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Slovakia on Monday began a new round of nationwide COVID-19 screening—a process aimed at easing curfew restrictions for people who test negative.

Tests will also serve as a basis for new localised restrictions in the country's 73 districts.

"We have decided to combine lockdown with massive testing," Prime Minister Igor Matovic told a press conference on Monday.

"Subsequently, we will intervene in districts where it is necessary to get the situation under control," he said.

The latest tests will end on January 26.

From January 27, Slovaks aged between 15 and 65 will be able to circulate freely with a negative antigen or PCR .

Health Minister Marek Krajci said that after testing, Slovakia will be divided into 37 worse and 36 better districts.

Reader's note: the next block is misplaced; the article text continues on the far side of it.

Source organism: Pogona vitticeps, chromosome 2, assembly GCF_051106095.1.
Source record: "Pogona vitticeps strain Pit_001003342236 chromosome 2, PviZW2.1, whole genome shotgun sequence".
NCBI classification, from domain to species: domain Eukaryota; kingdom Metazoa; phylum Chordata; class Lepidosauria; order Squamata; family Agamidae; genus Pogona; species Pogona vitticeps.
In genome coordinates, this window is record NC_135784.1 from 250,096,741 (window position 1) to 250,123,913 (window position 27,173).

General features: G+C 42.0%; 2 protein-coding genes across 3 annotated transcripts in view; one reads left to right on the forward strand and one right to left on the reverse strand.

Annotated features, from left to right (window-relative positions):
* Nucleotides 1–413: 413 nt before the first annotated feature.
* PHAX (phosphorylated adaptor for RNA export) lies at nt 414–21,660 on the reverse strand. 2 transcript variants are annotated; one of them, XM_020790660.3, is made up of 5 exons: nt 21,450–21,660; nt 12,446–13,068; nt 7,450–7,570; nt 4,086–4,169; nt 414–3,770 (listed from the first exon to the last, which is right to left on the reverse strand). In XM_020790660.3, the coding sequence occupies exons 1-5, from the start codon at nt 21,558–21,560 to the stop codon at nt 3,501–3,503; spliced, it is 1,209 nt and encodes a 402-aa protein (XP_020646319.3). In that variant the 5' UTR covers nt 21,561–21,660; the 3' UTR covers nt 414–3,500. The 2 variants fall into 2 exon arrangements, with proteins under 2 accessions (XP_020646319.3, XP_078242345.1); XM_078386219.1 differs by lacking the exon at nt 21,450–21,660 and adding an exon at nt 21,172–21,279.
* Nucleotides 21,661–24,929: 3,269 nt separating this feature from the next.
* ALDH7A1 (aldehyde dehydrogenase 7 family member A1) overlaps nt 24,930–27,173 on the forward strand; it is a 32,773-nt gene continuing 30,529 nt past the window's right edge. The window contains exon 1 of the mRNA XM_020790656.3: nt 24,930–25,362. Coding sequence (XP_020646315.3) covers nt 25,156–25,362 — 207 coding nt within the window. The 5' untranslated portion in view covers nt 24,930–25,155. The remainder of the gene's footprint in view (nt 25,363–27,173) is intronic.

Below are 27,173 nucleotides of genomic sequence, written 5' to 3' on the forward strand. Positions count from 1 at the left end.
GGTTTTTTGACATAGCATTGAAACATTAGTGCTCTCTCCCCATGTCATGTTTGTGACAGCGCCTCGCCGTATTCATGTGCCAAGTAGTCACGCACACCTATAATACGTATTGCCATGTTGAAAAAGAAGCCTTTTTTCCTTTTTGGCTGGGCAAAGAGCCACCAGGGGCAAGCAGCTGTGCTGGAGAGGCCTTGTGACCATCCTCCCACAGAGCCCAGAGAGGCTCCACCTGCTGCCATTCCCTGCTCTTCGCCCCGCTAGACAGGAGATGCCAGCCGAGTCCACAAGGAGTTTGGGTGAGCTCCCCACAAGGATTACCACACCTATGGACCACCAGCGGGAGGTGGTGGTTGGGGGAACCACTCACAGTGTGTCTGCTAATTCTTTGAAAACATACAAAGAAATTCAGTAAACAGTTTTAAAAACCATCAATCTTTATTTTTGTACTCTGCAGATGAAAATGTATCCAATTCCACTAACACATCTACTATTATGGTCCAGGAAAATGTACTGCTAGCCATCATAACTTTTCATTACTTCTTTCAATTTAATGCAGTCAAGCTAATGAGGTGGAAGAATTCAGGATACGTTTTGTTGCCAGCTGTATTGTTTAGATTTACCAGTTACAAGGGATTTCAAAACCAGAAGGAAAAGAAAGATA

"In worse districts, the screening will be repeated. From February 3, it will be necessary to prove a negative test there even when entering your place of work.

"This will be valid until February 7. In better districts, the situation will return to the state it is now.

"Although the situation has finally started to improve, without testing it would take weeks for the measures to begin to be relaxed," Krajci said.

The EU country on Monday reported 1,060 daily infections, bringing the total to 224,385. The currently stands at 3,526.

Slovakia carried out mass antigen testing in November that covered two-thirds of its population of 5.4 million people.

It found 1.06 percent were positive.

Antigen tests give far quicker results than PCR tests, which involve nasal swabs that have to be sent to a laboratory, but they are less reliable.